Driven in part by the Florida Board of Medicine, state medical boards' disciplinary actions against physicians increased 6.8% in 2011, and 4.9% more doctors had their medical licenses or license privileges revoked or suspended, according to the Federation of State Medical Boards Summary of 2011 Board Actions (PDF)
The annual summary compiles the disciplinary actions taken by the FSMB's 70-member medical and osteopathic boards from the 50 states, Washington, D.C., and U.S. territories. The boards recorded a total of 6,034 disciplinary actions in 2011, as compared with 5,652 in 2010.
"Because states operate with different financial resources, levels of autonomy, legal constraints and staffing levels, the FSMB discourages using data from this report to compare or rank states," wrote Dr. Humayun Chaudhry, FSMB president and CEO, in the report's introduction. "Changes in a board's funding, staffing levels, changes in state law and many other factors can impact the number of actions taken by a board."
Despite Chaudry's request not to use the report to rank different states, the Public Citizen consumer-advocacy group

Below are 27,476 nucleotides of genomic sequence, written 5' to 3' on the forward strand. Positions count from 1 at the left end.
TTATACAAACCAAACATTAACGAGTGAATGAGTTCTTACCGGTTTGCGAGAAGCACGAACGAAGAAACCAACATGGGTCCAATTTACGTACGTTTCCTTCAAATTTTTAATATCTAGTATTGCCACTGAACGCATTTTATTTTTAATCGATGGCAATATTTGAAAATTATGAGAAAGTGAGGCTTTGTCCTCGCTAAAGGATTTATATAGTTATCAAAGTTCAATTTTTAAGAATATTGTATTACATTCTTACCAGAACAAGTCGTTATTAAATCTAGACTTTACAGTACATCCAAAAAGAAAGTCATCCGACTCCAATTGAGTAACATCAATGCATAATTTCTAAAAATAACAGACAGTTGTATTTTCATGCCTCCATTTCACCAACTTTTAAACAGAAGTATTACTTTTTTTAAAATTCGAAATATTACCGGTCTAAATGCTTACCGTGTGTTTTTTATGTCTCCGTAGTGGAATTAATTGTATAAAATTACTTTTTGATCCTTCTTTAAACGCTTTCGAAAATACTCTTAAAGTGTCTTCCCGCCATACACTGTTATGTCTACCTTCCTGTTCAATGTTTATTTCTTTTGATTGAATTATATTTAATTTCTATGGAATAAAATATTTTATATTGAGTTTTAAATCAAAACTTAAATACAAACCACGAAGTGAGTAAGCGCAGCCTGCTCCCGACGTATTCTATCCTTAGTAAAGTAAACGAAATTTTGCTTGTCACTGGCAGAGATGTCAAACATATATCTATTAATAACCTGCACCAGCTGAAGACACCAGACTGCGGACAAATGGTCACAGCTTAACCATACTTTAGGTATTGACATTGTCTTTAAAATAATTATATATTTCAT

does just that, using a three-year average of FSMB data to calculate a "serious actions per 1,000 physicians" score.
Louisiana's board had the most serious actions per 1,000 physicians for 2011, as calculated by Public Citizen, but its total actions dropped almost 37% to 82 from 130 last year. Its number of license or license-privilege revocations dropped 24% to 19 from 25, and its number of license restrictions dropped 49% to 37 from 73. Total actions in Alaska, whose medical board perennially has among the most serious actions per 1,000 physicians
, stayed the same with 15 total actions in both 2011 and 2010 (compared with 32 in 2009).
The Minnesota Board of Medical Practice, which has finished last on Public Citizen's list for three straight years, increased its total disciplinary actions by 12.7% to 62 from 55, although the number of medical licenses it revoked dropped to 10 from 13.
The national increase in total serious actions could be traced in part to the Florida Board of Medicine, whose total disciplinary actions increased 54.4% to 332 from 215. This figure included a 51.6% increase in revocation of medical licenses to 144 from 95. Florida also has a board of osteopathic medicine whose total actions dropped to 50 from 52, while its revocations of license or license privileges increased to 20 from 19 in 2010.
In recent years, Florida's boards often have been near the bottom
of the Public Citizen list.